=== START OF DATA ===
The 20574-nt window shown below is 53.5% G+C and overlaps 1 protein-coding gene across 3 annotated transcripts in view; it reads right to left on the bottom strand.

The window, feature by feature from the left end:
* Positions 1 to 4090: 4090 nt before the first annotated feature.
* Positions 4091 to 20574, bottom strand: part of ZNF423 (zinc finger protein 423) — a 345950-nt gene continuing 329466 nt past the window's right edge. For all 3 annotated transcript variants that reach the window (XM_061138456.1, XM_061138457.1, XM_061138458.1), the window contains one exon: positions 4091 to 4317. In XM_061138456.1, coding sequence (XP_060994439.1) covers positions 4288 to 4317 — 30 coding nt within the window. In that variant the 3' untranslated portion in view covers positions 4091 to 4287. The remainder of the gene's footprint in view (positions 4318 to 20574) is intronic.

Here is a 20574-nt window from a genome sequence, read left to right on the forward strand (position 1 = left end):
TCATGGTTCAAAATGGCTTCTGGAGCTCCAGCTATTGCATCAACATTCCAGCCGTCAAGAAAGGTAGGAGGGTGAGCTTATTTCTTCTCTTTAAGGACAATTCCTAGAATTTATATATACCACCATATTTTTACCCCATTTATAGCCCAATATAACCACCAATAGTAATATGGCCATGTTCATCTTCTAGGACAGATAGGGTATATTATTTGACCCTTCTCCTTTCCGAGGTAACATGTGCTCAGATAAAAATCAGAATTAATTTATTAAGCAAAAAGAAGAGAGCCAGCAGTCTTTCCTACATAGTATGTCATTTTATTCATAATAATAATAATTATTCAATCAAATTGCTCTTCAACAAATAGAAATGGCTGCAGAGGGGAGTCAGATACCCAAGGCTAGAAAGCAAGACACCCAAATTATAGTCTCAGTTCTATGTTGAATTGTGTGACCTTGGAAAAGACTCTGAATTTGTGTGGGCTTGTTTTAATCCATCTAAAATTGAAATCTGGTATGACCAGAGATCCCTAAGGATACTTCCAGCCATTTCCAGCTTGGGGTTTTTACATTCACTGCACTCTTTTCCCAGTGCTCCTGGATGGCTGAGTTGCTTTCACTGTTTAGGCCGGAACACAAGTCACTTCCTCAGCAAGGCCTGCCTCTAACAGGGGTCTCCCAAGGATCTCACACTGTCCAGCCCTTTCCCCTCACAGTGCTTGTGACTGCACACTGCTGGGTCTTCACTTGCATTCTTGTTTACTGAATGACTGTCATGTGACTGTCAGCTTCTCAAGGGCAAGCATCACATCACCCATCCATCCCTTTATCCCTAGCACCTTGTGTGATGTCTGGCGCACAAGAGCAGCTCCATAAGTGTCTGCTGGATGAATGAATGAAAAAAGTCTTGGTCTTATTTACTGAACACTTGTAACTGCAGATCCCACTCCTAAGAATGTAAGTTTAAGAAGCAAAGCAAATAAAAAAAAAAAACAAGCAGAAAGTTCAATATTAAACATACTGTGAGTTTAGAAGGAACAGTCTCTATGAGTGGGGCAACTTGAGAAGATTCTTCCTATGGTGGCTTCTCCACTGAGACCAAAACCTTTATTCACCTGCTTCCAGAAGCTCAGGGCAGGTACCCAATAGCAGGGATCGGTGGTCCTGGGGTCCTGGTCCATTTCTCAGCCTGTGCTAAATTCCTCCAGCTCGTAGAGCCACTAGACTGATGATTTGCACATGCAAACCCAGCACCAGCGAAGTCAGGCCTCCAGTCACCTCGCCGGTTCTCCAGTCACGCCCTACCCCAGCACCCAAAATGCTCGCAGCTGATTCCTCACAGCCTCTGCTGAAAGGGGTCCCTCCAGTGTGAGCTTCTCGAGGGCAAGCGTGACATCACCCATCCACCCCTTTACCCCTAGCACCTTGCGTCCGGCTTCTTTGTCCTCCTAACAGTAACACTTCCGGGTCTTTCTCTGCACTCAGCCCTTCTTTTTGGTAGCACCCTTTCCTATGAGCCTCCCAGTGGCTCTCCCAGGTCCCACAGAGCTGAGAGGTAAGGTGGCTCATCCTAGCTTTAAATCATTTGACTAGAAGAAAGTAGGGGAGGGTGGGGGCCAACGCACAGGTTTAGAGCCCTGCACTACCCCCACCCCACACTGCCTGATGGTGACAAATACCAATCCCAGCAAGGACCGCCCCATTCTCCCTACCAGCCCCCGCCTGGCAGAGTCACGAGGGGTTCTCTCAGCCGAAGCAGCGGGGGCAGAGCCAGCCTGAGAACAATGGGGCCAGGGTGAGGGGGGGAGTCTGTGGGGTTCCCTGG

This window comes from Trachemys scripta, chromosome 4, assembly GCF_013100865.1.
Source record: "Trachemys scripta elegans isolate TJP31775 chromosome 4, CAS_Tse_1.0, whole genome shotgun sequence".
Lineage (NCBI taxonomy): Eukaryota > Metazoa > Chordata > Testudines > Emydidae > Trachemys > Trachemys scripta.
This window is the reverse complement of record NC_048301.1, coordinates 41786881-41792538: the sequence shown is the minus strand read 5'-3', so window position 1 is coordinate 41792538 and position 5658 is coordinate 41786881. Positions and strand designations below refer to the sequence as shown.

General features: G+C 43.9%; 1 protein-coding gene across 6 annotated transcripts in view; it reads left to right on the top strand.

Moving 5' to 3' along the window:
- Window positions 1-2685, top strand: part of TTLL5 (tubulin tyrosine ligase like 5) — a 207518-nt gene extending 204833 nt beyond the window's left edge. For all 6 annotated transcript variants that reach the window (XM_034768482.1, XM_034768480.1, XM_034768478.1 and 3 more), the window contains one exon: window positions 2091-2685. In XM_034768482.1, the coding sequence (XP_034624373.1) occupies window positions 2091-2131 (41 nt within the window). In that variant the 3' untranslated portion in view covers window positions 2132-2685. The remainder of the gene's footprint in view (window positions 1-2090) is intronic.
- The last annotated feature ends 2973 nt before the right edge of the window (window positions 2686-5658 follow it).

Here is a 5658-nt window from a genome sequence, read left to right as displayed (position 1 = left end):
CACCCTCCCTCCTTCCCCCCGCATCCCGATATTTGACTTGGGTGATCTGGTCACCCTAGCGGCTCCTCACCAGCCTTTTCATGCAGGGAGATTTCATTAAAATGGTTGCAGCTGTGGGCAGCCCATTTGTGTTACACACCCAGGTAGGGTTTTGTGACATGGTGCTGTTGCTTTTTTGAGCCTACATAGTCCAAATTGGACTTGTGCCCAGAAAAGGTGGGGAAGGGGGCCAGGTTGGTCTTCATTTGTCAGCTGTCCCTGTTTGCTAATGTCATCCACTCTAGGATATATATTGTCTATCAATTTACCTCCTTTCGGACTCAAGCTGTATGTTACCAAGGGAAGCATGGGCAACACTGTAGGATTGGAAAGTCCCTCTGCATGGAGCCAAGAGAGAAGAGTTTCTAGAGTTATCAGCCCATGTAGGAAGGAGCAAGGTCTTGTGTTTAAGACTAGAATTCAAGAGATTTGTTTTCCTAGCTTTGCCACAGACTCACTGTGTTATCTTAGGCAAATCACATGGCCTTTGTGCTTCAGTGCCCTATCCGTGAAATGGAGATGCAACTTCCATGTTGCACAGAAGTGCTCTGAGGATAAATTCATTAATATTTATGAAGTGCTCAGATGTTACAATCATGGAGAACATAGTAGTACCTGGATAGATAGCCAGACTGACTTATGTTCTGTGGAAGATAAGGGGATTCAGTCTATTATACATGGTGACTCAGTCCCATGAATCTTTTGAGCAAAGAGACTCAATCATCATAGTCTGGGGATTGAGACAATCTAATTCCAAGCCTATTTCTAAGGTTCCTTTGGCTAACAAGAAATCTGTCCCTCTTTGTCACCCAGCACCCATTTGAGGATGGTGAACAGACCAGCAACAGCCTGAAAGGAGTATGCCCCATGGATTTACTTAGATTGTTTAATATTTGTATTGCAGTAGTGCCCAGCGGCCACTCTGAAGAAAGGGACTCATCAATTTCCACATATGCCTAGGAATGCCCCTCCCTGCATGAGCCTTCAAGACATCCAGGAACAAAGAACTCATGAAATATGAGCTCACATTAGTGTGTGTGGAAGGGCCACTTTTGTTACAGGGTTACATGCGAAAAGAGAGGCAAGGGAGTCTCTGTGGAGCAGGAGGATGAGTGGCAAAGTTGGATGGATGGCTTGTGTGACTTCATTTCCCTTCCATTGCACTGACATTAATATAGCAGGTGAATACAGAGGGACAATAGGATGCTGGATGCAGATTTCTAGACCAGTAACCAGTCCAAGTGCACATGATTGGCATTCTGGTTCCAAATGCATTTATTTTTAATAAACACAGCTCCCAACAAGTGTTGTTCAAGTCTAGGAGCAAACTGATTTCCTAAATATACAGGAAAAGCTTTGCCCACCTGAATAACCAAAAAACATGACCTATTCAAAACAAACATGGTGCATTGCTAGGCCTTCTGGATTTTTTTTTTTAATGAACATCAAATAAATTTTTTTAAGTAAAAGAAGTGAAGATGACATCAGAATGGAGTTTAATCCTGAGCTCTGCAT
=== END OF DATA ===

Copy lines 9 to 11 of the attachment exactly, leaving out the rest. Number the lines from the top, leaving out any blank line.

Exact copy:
Lineage (NCBI taxonomy): Eukaryota > Metazoa > Chordata > Testudines > Emydidae > Trachemys > Trachemys scripta.
This window is the reverse complement of record NC_048301.1, coordinates 41786881-41792538: the sequence shown is the minus strand read 5'-3', so window position 1 is coordinate 41792538 and position 5658 is coordinate 41786881. Positions and strand designations below refer to the sequence as shown.

General features: G+C 43.9%; 1 protein-coding gene across 6 annotated transcripts in view; it reads left to right on the top strand.